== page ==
The Royal House of Portugal historically bestowed hereditary knighthoods to holders of the highest ranks in the Royal Orders. Today, the head of the Royal House of Portugal Duarte Pio, Duke of Braganza, bestows hereditary knighthoods for extraordinary acts of sacrifice and service to the Royal House. There are very few hereditary knights and they are entitled to wear an oval neck badge with the shield of the house of Braganza. Portuguese hereditary knighthoods confer nobility.
In France, the hereditary knighthood existed similarly throughout as a title of nobility, as well as in regions formerly under Holy Roman Empire control. One family ennobled with a title in such a manner is the house of Hauteclocque (by letters patents of 1752), even if its most recent members used a pontifical title of count. In some other regions such as Normandy, a specific type of fief was granted to the lower ranked knights (French: chevaliers) called the fief de haubert, referring to the hauberk, or chain mail shirt worn almost daily by knights, as they would not only fight for their liege lords, but enforce and carry out their orders on a routine basis as well. Later the term came to officially designate the higher rank of the nobility in the Ancien Régime (the lower rank being Squire), as the romanticism and prestige associated with the term grew in the Late Middle Ages and the Renaissance.
Italy and Poland also had the hereditary knighthood that existed within their respective systems of nobility.
Since 1611, the British Crown has awarded a hereditary title in the form of the baronetcy. Like knights, baronets are accorded the title Sir. Baronets are not peers of the Realm, and have never been entitled to sit in the House of Lords, therefore like knights they remain commoners in the view of the British legal system. However, unlike knights, the title is hereditary and the recipient does not receive an accolade. The position is therefore more comparable with hereditary knighthoods in continental European orders of nobility, such as Ritter, than with knighthoods under the British orders of chivalry. However, unlike the continental orders, the British baronetcy system was a modern invention, designed specifically to raise money for the Crown with the purchase of the title.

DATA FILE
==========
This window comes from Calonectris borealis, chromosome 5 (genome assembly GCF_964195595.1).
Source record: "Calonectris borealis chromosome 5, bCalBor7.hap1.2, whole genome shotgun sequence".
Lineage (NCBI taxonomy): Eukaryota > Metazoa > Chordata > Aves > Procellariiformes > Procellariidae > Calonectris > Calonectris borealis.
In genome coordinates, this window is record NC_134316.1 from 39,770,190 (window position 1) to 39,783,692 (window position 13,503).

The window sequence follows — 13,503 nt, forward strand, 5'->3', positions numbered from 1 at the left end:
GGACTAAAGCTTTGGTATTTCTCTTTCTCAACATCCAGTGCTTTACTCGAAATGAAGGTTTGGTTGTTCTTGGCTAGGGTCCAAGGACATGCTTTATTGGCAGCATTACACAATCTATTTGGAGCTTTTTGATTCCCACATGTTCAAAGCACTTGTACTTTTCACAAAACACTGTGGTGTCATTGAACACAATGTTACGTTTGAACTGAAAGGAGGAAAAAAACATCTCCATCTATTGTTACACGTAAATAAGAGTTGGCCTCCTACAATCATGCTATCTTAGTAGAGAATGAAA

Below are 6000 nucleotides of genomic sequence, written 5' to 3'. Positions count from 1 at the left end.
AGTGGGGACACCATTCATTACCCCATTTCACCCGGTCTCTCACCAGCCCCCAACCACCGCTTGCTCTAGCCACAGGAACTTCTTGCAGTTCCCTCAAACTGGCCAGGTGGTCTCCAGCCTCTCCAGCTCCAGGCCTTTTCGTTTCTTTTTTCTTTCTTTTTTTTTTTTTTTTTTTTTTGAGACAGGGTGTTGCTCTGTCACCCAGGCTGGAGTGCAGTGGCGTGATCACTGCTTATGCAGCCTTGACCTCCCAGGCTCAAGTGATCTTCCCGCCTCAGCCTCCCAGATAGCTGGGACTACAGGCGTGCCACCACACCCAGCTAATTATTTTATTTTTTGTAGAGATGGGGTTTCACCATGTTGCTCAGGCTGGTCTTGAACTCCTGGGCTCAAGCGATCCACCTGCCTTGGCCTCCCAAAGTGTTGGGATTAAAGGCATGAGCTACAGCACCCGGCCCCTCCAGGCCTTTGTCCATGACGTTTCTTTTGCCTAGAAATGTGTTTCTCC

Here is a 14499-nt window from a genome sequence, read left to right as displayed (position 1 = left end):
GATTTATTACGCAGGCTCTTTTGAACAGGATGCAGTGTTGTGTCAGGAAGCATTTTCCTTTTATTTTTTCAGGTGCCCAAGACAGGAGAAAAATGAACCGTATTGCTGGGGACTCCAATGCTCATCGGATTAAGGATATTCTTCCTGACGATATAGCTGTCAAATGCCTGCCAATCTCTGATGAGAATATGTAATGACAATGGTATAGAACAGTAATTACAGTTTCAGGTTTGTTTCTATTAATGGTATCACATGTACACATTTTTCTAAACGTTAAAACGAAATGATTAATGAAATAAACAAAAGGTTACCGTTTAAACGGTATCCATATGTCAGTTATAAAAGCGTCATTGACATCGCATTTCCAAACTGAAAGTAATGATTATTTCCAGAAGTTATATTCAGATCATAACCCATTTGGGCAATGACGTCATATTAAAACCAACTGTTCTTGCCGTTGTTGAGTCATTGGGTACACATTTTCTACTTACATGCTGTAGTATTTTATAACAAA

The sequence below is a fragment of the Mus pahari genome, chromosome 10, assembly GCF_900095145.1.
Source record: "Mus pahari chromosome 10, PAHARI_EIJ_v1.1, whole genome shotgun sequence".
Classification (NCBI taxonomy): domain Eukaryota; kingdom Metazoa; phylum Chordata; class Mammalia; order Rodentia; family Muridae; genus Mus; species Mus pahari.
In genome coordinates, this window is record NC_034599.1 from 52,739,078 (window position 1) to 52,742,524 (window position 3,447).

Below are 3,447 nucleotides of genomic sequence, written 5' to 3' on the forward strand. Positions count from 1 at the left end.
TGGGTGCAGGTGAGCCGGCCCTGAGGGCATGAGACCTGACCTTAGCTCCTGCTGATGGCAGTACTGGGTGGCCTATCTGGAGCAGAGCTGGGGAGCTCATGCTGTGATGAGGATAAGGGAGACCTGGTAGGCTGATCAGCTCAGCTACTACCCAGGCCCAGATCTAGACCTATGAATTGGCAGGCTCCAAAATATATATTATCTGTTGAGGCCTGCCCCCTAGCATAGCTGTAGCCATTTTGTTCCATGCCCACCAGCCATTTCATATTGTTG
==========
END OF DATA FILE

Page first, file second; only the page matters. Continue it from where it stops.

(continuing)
After the Crusades, the military orders became idealized and romanticized, resulting in the late medieval notion of chivalry, as reflected in the chivalric romances of the time. The creation of chivalric orders was fashionable among the nobility in the 14th and 15th centuries, and this is still reflected in contemporary honours systems, including the term order itself. Examples of notable orders of chivalry are:
in 1581. The recipient is tapped on each shoulder with a sword.
From roughly 1560, purely honorific orders were established, as a way to confer prestige and distinction, unrelated to military service and chivalry in the more narrow sense. Such orders were particularly popular in the 17th and 18th centuries, and knighthood continues to be conferred in various countries:
There are other monarchies and also republics that also follow this practice. Modern knighthoods are typically conferred in recognition for services rendered to society, which are not necessarily martial in nature. The British musician Elton John, for example, is a Knight Bachelor, thus entitled to be called Sir Elton. The female equivalent is a Dame, for example Dame Julie Andrews.
In the United Kingdom, honorific knighthood may be conferred in two different ways:
The second is being granted honorific knighthood by the British sovereign without membership of an order, the recipient being called Knight Bachelor.
In the British honours system the knightly style of Sir and its female equivalent Dame are followed by the given name only when addressing the holder. Thus, Sir Elton John should be addressed as Sir Elton, not Sir John or Mr John. Similarly, actress Dame Judi Dench should be addressed as Dame Judi, not Dame Dench or Ms Dench.
Wives of knights, however, are entitled to the honorific pre-nominal "Lady" before their husband's surname. Thus
In Belgium, honorific knighthood (not hereditary) can be conferred by the king on particularly meritorious individuals such as scientists or eminent businessmen, or for instance to astronautFrank De Winne, the second Belgian in space. This practice is similar to the conferral of the dignity of Knight Bachelor in the United Kingdom. In addition, there still are a number of hereditary knights in Belgium (see below).